Nikon profits rise, but market share remains worryingly low

Nikon Z9 and lens

Nikon recently released its annual results This is a key metric in determining how well a manufacturer is doing financially in the short-term and implementing its medium-term strategy. The quick conclusion is that it makes more money, but has a worryingly low camera market share. What does this mean for its future?

Nikon has had a rough time over the past decade, both as a camera maker and — more broadly — as a company. As I pointed out earlier this year, Nikon appears to be caught in a ‘perfect storm’‘ and trying to ‘be a Houdini’ to get out of the difficulties I’m having now.

Leading the industry with the first fully integrated single-manufacturer DSLR in the form of the D1, but then stumbled on two fronts.

First, its imaging division believes that DSLRs are omnipotent, while mirrorless cameras are only for the compact, low-value market. On the surface, it seemed like a reasonable proposition when it released the 1 System in 2011. Pocket interchangeable lens cameras (ILCs) are an interesting topic. Until, that is, Sony released the Alpha 7, and the balance of power was increasingly tilted toward mirrorless cameras. The timing is unfortunate, as Nikon’s revenue peaked at 1,010 billion yen ($8.78B) in 2013, suggesting the DSLR boom will continue. The intervening years clearly showed that this was not the case.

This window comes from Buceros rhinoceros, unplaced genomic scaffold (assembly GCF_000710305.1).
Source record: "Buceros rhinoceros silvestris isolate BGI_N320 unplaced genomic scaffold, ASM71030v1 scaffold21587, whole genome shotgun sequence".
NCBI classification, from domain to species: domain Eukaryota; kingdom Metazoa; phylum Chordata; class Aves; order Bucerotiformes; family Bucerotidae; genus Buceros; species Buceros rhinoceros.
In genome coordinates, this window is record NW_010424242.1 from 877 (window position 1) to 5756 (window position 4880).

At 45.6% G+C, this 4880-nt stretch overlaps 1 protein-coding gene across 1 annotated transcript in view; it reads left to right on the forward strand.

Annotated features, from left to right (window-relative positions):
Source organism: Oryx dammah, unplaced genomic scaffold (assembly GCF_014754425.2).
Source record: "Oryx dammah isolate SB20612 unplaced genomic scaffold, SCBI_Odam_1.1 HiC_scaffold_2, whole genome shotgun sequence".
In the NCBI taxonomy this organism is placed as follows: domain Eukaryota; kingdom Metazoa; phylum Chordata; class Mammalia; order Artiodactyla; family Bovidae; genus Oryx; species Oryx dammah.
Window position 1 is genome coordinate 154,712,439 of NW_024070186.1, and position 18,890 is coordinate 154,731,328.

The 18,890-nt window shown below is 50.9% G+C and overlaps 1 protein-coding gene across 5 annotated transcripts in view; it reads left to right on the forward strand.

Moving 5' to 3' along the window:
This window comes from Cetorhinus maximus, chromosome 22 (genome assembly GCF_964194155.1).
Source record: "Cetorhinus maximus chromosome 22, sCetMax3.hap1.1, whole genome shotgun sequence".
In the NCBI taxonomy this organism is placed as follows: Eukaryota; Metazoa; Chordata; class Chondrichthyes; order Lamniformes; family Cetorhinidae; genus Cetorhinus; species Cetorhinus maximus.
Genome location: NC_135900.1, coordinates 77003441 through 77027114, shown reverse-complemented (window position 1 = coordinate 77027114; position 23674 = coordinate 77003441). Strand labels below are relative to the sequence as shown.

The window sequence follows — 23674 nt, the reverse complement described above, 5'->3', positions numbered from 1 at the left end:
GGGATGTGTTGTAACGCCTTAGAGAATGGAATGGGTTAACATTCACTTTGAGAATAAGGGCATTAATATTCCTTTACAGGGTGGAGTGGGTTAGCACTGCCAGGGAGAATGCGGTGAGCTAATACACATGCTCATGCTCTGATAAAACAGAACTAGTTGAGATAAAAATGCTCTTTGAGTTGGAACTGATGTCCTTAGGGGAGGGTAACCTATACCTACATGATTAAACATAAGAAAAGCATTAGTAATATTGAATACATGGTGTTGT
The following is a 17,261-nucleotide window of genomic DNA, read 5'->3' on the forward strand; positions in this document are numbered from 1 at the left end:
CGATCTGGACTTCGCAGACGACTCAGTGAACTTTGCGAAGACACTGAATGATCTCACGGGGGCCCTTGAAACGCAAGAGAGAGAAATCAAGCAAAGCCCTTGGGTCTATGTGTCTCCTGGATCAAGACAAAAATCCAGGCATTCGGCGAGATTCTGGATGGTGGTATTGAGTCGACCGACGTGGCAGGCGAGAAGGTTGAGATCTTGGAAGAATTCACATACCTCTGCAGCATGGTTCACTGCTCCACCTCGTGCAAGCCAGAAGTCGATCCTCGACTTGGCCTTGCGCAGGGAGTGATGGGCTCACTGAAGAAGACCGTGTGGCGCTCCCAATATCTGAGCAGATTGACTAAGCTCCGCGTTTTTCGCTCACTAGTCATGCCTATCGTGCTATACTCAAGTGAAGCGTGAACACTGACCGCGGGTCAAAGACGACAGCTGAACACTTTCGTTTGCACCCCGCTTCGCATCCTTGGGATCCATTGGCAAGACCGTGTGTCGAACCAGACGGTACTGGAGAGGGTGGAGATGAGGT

Second, Nikon’s situation is exacerbated by its over-reliance on its imaging department. In 2013, 75% of its revenue came from it, and Nikon’s problems multiplied as camera sales plummeted.The ultimate goal is to make Imaging profitable again, and diversify its business That way it doesn’t become overly dependent on any one department; that’s a strategy it’s been pursuing since around 2015.

Nikon’s year in a nutshell

Nikon’s game plan is to cut back on the 1 System, slash production of compact cameras, gradually shut down production of DSLRs and lenses, and roll out its Z system. The key to success is grabbing market share in the ever-expanding mirrorless market, however, that’s what it’s been trying to do. It didn’t help that COVID-related production shutdowns and parts shortages impacted manufacturing. While consumers have left during the lockdown, demand for high-end models is now surging. So how has it fared over the past year?

Perhaps crucially, it saw a post-pandemic rebound, with revenue rising to 540 billion yen from 450 billion yen last year, but slightly below expectations. Importantly, the operating profit was 50 billion yen, compared with a loss of 56 billion yen last year, and is now turning a profit. Nikon should be congratulated for the draconian cost-cutting it took to restore its status.

Nikon Z 9 and Z 100-400mm f/4.5-5.6 VR S.
Photo by Ryan Gates for PetaPixel

More importantly, for the photography industry, how did the Imaging Division perform? Revenue reached 178 billion yen, up from 150 billion yen last year, and represented 33% of the business, down slightly from last year. Profits have recovered (19 billion yen) and Imaging appears to have gotten out of the red and is now fully contributing to the bottom line. The Precision Equipment segment remains Nikon’s largest single group (39%) and has a healthy operating profit.